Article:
Something doesn’t add up in ‘shell shocked’ article

Reader says people get hysterical when guns involved

Something doesn’t add up in the article about the shell shocked Central Saanich resident and former police officer, who claims buckshot entered his house.

It’s terrifying how people get hysterical when they simply think guns are involved, especially when there is no real evidence to support their claims. The article itself lack any facts, contained no real info and relied on emotion and hearsay to support Mr. Gummer’s position.

Here are some facts: Buckshot consists of lead pellets that are 0.24-0.36 inches in diameter. How a lead ball traveling at any speed could hit a rock and proceed to break a window, strike a cabinet and yet remain in perfect condition defies physics. In ideal conditions, and according to the Canadian Firearms Centre’s own data, with fully loaded hunting rounds, the range at which buckshot travels at a velocity that could harm a person or, say, ricochet off a rock, break a window and then dent a cabinet is 100-150 yards, let alone the scaled back rounds farmers use to simply protect their crops.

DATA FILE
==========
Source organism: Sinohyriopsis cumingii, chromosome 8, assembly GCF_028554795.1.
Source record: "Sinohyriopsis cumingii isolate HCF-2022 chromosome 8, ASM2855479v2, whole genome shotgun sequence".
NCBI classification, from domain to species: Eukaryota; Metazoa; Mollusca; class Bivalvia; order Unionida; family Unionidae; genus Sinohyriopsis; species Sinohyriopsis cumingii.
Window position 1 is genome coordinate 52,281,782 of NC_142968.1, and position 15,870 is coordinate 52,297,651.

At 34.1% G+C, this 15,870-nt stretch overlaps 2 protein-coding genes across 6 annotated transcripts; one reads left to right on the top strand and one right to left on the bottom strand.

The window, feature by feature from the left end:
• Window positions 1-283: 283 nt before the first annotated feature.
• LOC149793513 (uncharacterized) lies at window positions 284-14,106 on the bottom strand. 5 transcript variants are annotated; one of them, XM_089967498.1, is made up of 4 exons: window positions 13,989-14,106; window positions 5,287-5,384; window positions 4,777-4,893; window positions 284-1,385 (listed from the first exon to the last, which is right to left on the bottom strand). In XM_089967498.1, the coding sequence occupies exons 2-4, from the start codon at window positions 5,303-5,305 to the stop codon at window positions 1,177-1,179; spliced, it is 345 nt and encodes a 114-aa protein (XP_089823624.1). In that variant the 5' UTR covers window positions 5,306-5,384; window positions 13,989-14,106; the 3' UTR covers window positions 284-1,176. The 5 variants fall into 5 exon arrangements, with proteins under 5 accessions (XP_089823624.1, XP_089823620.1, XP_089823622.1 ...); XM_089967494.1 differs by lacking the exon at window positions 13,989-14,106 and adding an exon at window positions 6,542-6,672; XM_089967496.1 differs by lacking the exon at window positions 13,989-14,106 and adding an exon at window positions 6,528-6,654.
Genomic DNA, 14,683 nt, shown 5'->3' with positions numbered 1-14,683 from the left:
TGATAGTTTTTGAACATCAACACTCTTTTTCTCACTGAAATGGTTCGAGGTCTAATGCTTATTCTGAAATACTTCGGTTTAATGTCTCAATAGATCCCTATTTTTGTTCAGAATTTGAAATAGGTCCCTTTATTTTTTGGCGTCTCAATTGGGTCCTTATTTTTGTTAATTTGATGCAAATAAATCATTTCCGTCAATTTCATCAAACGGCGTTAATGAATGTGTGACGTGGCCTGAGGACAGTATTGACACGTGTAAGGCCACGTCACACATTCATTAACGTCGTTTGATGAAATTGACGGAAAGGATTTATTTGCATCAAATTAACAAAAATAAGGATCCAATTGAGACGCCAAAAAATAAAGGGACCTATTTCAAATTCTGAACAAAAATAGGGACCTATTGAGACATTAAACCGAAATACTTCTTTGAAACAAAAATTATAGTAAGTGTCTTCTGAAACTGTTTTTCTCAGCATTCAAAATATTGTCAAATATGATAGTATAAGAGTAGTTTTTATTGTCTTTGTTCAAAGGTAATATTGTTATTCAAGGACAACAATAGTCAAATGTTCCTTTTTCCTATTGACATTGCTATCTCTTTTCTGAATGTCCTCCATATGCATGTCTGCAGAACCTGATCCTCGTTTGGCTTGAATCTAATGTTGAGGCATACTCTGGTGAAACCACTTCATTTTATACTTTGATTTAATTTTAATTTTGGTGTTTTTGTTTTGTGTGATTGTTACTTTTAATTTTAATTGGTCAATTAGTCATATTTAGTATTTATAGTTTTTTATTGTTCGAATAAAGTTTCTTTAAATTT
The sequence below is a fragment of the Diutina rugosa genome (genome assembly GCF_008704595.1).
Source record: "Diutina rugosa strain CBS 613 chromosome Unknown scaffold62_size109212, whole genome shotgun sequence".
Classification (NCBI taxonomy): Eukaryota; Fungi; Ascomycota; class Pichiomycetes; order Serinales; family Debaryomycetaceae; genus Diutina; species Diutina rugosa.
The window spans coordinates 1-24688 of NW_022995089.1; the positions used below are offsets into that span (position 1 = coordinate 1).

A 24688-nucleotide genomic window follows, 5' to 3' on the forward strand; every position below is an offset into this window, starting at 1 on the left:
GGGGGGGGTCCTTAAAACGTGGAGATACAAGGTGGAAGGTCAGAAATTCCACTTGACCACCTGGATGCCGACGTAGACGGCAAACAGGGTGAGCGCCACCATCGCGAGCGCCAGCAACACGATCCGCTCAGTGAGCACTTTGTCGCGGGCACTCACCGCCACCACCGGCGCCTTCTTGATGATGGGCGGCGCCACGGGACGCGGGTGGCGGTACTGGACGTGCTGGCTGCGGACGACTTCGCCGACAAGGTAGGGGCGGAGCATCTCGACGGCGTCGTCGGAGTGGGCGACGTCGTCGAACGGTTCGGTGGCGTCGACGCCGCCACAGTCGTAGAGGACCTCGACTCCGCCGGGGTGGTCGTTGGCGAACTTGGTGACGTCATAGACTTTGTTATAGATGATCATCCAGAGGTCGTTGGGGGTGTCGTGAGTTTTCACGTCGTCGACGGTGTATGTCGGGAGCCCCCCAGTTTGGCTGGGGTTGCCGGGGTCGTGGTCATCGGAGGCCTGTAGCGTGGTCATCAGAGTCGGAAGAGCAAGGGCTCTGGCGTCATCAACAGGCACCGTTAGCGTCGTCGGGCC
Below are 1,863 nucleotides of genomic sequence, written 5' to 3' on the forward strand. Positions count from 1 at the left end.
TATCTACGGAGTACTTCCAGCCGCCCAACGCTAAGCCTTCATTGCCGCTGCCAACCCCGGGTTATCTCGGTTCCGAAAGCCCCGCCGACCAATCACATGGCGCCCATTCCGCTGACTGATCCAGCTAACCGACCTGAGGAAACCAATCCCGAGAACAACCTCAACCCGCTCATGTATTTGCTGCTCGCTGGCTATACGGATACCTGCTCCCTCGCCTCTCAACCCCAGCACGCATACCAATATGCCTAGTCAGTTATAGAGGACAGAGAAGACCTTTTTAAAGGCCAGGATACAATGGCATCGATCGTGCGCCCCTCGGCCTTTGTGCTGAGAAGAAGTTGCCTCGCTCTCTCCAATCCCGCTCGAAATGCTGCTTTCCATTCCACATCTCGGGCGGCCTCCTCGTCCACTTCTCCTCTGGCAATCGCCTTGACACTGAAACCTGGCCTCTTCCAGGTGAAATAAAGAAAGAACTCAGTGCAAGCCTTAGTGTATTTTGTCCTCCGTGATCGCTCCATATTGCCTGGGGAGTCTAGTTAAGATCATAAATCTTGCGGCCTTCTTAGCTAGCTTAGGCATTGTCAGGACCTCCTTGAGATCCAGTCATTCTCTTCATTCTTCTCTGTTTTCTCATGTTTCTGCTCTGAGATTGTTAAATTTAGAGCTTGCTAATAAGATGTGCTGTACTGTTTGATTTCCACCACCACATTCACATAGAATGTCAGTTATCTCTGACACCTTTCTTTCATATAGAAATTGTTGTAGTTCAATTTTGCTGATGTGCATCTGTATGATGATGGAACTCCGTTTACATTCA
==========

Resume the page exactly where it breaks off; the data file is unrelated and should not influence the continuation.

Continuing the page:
Perhaps someone should get out a tape measure?

As a law-abiding gun owner, the Canadian Government makes me learn and remember these figures.

You’d think it would be the kind of thing a police officer should know, and something a reporter would stumble upon with a simple Google search.

The home owner’s problem most likely lies with someone with a slingshot who may or may not have had malicious intent. Please everyone, take a deep breath, do a little research and stop vilifying guns and farmers trying to put protect our food source.

John MacIntyre

Central Saanich